4. The actual value of TYPE_MAXIMUM (time_t) is not set in the standard (even sizeof(time_t) isn't); so, for the sake of example let's pick x86-64 from a recent Linux kernel.

This is TIME_T_MAX in the Linux kernel, which is defined (time.h) as:

(time_t)((1UL << ((sizeof(time_t) << 3) - 1)) - 1)

Note that time_t is __kernel_time_t and time_t is long; the LP64 data model is used, so sizeof(long) is 8 (64 bits).

Which results in: TIME_T_MAX = 9223372036854775807.

That is: sleep infinite results in an actual sleep time of 9223372036854775807 seconds (10^11 years). And for 32-bit linux systems (sizeof(long) is 4 (32 bits)): 2147483647 seconds (68 years; see also year 2038 problem).


Edit: apparently the nanoseconds function called is not directly the syscall, but an OS-dependent wrapper (also defined in gnulib).

There's an extra step as a result: for some systems where HAVE_BUG_BIG_NANOSLEEP is true the sleep is truncated to 24 days and then called in a loop. This is the case for some (or all?) Linux distros. Note that this wrapper may be not used if a configure-time test succeeds (source).

In particular, that would be 24 * 24 * 60 * 60 = 2073600 seconds (plus 999999999 nanoseconds); but this is called in a loop in order to respect the specified total sleep time. Therefore the previous conclusions remain valid.


In conclusion, the resulting sleep time is not infinite but high enough for all practical purposes, even if the resulting actual time lapse is not portable; that depends on the OS and architecture.

To answer the original question, this is obviously good enough but if for some reason (a very resource-constrained system) you really want to avoid an useless extra countdown timer, I guess the most correct alternative is to use the cat method described in other answers.

Bash Infinite Loop Examples, How do I write an infinite loop in Bash script under Linux or UNIX like operating systems? while true; do echo 'Hit CTRL+C'; sleep 1; done� while true; do foo; sleep 2; done By the way, if you type it as a multiline (as you are showing) at the command prompt and then call the history with arrow up, you will get it on a single line, correctly punctuated.

sleep infinity looks most elegant, but sometimes it doesn't work for some reason. In that case, you can try other blocking commands such as cat, read, tail -f /dev/null, grep a etc.

Bash While Loop Examples, How do I use bash while loop to repeat specific task under Linux / UNIX operating system? How do I set infinite loops using while statement? Subject: Re: splice: infinite busy loop lockup bug: From: Tetsuo Handa <> Date: Fri, 7 Aug 2020 23:17:32 +0900

Linux Sleep Command (Pause a Bash Script), The sleep command is useful when used within a bash shell script, for example, when In the first line, we are creating an infinite while loop . wait is a built-in command of Linux that waits for completing any running process.wait. command is used with a particular process id or job id.. When multiple processes are running in the shell then only the process id of the last command will be known by the current shell.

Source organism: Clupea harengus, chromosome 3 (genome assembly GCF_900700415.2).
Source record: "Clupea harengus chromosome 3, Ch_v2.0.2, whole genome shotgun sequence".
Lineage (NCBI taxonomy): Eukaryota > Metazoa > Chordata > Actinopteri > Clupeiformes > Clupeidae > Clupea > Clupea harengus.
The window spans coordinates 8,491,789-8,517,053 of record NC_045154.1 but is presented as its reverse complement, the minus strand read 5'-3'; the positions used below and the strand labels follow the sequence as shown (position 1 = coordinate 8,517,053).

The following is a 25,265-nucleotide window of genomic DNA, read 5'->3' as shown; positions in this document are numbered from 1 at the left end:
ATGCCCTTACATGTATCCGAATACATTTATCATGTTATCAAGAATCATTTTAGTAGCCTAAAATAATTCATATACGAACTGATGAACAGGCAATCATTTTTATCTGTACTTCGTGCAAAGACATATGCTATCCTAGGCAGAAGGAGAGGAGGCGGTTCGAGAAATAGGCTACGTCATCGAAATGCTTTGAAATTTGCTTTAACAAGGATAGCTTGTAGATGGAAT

sleep forever bash, Bash: infinite sleep (infinite blocking) Ask Question (behaves like exec sleep infinity if it is the last statement. docker run -d debian sleep 300 Which has the� sleep is a very popular command and we can start sleep from 1 second: # wait one second please sleep 1 but what the alternative if I need to wait only 0.1 second or between 0.1 to 1 second ? remark: on linux or OS X sleep 0.XXX works fine , but on solaris sleep 0.1 or sleep 0.01 - illegal syntax

sleep infinity - UNIX and Linux Forums, sleep infinity. Original Post by indyxandy. indyxandy. This might be one of the dumbest questions you've got, but please bear with me: I am a UNIX beginner.

Comments
  • Cool. Unfortunately my busybox does not understand.
  • BSD (or at least OS X) doesn't understand sleep infinity either, though it was a cool thing to learn about for Linux. However, while true; do sleep 86400; done ought to be an adequate substitute.
  • Regarding this, I made some research I documented in a separate answer. To summarize: infinity is converted in C from "string" to a double. Then that double is truncated to the maximum values allowed timespec, which means a very large amount of seconds (architecture-dependant) but, in theory, finite.
  • @Andrew Normally you do not need the trap (which modifies the behavior of the shell to signals) nor the background (which allows the shell to intercept signals from the terminal, like Strg+C). So sleep infinity is enough (behaves like exec sleep infinity if it is the last statement. to see the difference use strace -ffDI4 bash -c 'YOURCODEHERE'). The looping sleep is better, because sleep can return in certain circumstances. For example you do not want X11 to shut down suddenly on a killall sleep, just because .xstartup ends in sleep infinity instead of a sleep loop.
  • May be a little obscure, but s6-pause is a userland command to run pause(), optionally ignoring various signals.
  • @Tino /bin/sleep is not capped at 24 days as you say. It would be nice if you could update that. On Linux right now, this code is active. It caps individual nanosleep() syscalls to 24 days, but calls them in a loop. So sleep infinity should not exit after 24 days. The double positive infinity gets converted to a struct timespec. Looking at rpl_nanosleep in GDB, infinity gets converted to { tv_sec = 9223372036854775807, tv_nsec = 999999999 } on Ubuntu 16.04.
  • @nh2 It was already mentioned in the text that sleep probably loops instead of being fully blocking. I edited it now slightly to hopefully make this fact a bit more clear. Please note this "probably", because from strace alone I cannot prove the fact that there is really some looping code compiled in sleep, and I do not want to wait 24 days just to test this (or decompile /bin/sleep). It is always better to program defensively, if there is no hard mathematical proof, that something really is, as it seems to be. Also never trust anything: killall -9 sleep
  • The pause() option can be done pretty easily with perl: perl -MPOSIX -e 'pause()'
  • This doesn't work if you don't have a hanging pipe from which to read. Please advise.
  • @Matt, maybe make a pipe and cat it? mkfifo pipe && cat pipe
  • What @twalberg says, but additionally you can immediately reassign to 3 and unlink it, as shown here: superuser.com/a/633185/762481
  • In the next coreutils, sleep infinity will now actually sleep forever without looping: lists.gnu.org/archive/html/bug-gnulib/2020-02/msg00081.html
  • tail -f /dev/null was also a working solution for me on a SaaS platform
  • tail -f /dev/null also has the advantage of not consuming stdin. I have used it for that reason.